Woman sitting on the couch watching TV, on her phone, with popcorn in her lap

Many mornings, I eat breakfast while doing the New York Times crossword puzzle. It seems like a fun, harmless distraction; alas, I often end up barely remembering what I ate, let alone savoring it.

A new study from Germany and the Netherlands suggests that this may be a problem. Distracting yourself this way can lead to what researchers call a “hedonic shortfall” that may prompt further, mindless indulgence.

The wages of multitasking

In the study, 122 mostly young adults were contacted before they ate lunch and randomly assigned to one of three situations for eating their meal:

  • without distraction;
  • while watching a video selected by the researchers (a medium-level distraction); or
  • while playing Tetris with one hand (an online game that’s highly distracting).
Advertisement X

After lunch, the participants reported on how distracted they were during lunch, how much they enjoyed eating, and how satisfied they’d felt with their lunch. Later in the day (before dinner), they were contacted again and asked if they’d done any snacking since lunch—and, if so, when and how much.

After analyzing the results, the researchers found that the more distracted people were during lunch, the less satisfied they were and the less they enjoyed their meal. Those who were least satisfied—and most distracted—ended up snacking more and longer later on. The undistracted group was least likely to snack.

These results lend support to the researchers’ theory: that when people experience less pleasure during consumptive activities, it primes them to want to make up for that loss with compensatory consumption (like additional snacking).

But is that true in other situations? In another study, they asked 220 adults to fill out surveys seven times a day for a week, reporting on the number and type of consumption behaviors they engaged in in their everyday lives.

First, participants reported on whether they’d consumed anything between survey times (within the prior two hours, approximately)—in other words, eaten food, drunk alcohol, smoked, watched TV, gambled, gamed, used social media, and more—as well as how much and for how long. If they had consumed something, they also reported where it happened, whether it conflicted with personal goals of theirs (for example, they were gaming instead of working), how much they’d expected to enjoy the activity versus how much they actually enjoyed the activity, how satisfied they were after consuming, and how distracted they were while consuming.

Again, after analyzing the results, the researchers found that when people were distracted, they enjoyed activities less (and less than they expected to), and that led them to want to indulge again more quickly, as if to make up for a pleasure shortfall—a phenomenon psychologists call “hedonic consumption.”

“Something as simple as eating a sandwich while simultaneously working, mind-wandering while reading a novel, or using one’s phone while watching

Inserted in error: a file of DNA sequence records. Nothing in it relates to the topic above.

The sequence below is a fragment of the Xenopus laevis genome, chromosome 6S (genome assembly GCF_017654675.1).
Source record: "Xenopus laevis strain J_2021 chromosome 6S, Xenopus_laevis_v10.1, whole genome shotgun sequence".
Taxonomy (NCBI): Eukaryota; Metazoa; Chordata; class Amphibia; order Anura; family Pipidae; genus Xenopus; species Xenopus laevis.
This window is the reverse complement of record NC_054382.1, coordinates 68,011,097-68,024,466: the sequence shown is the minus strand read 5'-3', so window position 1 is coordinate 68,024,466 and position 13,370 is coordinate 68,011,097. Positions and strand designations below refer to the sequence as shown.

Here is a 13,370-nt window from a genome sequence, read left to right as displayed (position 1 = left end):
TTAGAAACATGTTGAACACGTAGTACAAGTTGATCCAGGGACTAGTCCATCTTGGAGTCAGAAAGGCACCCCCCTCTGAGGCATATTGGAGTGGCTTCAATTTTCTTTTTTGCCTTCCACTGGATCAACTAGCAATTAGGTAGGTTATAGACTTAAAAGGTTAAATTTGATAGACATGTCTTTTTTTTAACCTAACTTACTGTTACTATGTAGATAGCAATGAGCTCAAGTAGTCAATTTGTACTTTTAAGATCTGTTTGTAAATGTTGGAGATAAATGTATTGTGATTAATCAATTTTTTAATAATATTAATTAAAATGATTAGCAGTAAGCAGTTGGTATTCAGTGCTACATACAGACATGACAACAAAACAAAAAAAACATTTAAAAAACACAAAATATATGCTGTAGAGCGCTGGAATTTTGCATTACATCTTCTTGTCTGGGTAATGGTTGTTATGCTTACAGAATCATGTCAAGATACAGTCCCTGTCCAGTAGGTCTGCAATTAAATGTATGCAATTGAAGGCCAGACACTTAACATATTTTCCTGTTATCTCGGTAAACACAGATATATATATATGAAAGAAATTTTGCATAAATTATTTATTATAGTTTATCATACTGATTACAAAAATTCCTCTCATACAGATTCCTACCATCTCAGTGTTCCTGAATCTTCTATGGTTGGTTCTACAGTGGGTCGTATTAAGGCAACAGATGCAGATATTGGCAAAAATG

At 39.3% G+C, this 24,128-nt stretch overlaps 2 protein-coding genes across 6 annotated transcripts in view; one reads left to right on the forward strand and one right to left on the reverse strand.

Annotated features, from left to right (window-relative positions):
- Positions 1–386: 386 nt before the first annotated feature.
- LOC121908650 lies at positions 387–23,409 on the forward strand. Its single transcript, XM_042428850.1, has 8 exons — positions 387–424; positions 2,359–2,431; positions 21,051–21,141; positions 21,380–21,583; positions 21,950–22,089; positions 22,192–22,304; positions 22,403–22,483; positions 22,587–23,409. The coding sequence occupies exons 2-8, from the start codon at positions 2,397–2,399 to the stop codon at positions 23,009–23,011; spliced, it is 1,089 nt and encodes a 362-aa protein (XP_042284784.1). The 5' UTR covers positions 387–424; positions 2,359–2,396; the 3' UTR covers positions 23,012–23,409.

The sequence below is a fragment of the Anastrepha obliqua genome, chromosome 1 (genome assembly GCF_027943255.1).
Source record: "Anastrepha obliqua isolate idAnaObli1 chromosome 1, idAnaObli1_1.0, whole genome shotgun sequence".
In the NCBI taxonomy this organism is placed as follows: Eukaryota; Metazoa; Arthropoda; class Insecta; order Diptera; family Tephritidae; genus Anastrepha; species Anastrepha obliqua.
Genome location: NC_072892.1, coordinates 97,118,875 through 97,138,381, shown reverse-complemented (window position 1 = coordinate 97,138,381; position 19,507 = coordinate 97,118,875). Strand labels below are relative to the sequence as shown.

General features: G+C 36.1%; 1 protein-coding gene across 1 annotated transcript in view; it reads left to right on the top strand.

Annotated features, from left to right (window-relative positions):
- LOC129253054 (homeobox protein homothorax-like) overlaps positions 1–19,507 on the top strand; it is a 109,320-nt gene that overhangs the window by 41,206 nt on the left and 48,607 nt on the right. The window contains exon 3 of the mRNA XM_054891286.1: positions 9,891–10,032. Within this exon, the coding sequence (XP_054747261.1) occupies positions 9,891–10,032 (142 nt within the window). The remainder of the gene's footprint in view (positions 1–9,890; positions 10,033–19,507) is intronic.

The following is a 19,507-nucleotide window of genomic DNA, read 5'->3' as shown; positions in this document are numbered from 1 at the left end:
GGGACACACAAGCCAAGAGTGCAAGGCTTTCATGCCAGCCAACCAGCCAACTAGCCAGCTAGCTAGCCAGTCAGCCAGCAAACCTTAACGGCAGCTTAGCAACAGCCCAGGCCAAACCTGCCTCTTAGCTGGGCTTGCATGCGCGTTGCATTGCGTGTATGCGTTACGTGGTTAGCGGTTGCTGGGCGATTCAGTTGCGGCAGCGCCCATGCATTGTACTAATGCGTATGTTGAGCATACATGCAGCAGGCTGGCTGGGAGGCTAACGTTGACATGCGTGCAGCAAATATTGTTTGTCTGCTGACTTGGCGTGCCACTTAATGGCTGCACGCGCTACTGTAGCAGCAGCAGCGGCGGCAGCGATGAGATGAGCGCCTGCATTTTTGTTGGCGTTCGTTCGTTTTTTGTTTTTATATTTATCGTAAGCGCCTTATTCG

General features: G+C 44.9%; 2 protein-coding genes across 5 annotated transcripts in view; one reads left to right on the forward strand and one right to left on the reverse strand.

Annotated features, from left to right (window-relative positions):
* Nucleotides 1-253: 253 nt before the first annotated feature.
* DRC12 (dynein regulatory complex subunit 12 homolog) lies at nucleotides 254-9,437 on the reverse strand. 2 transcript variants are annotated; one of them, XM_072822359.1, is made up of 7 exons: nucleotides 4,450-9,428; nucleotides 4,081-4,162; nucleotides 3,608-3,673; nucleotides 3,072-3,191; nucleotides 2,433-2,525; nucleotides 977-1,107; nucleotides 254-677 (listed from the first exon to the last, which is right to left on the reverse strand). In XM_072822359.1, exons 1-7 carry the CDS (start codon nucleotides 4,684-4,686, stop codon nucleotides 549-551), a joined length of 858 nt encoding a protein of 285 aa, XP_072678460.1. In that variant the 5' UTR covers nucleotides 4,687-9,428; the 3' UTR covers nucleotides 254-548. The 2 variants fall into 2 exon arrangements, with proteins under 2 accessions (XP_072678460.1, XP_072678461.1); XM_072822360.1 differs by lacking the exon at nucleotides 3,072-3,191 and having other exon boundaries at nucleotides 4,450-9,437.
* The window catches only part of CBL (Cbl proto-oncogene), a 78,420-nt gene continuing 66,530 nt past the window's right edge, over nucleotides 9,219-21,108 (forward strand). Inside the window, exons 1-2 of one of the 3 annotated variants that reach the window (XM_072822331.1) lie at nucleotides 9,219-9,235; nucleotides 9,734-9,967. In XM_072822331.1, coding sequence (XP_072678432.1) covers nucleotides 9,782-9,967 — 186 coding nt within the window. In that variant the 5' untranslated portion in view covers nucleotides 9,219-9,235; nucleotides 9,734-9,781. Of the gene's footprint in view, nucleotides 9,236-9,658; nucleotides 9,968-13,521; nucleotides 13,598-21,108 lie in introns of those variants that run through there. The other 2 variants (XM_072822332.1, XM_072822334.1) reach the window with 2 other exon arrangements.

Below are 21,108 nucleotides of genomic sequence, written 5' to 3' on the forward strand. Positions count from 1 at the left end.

television may be enough to stimulate elevated consumption,” the researchers write.

Consuming mindfully

Of course, multitasking and overindulging aren’t always bad. However, this paper suggests it could be problematic for those who are trying to cut down on compulsive or unconscious behaviors for health reasons or to avoid consequences in their work or social lives. Those who routinely distract themselves during pleasurable experiences may be inadvertently shooting themselves in the foot, unaware of how it cuts down on their overall enjoyment and prompts further consumption.

“Knowing that increased hedonic consumption results from hedonic shortfall is valuable, for it advances understanding of what drives problematic societal behaviors, including binge eating, excessive social media use, and gambling,” write the authors.

More research is needed to really confirm this finding, they add, especially since the loss of gratification didn’t always lead to more consumption. However, given that we live in an “attention economy,” where we’re constantly bombarded with ads and potentially addictive technology, it may be wise to take note.

“Distraction may elicit this effect by rendering people forgetful of their health goals and desensitizing people to satiating signals,” say the authors.

Perhaps, if we took more time to savor the things we enjoy—for example, putting our phones away while eating or being more mindful when we’re drinking alcohol—we would be happier with them and stay healthier to boot. Though the researchers haven’t done studies to prove how mindfulness or savoring might affect overindulgence, past research suggests they can both help curb addictive behaviors.

I suppose that means I should reconsider that morning puzzle routine. It may be better for me in the long run to just enjoy breakfast as it’s happening—and maybe actually remember what I ate afterward.

GreaterGood Tiny Logo Greater Good wants to know: Do you think this article will influence your opinions or behavior?

You May Also Enjoy


blog comments powered by Disqus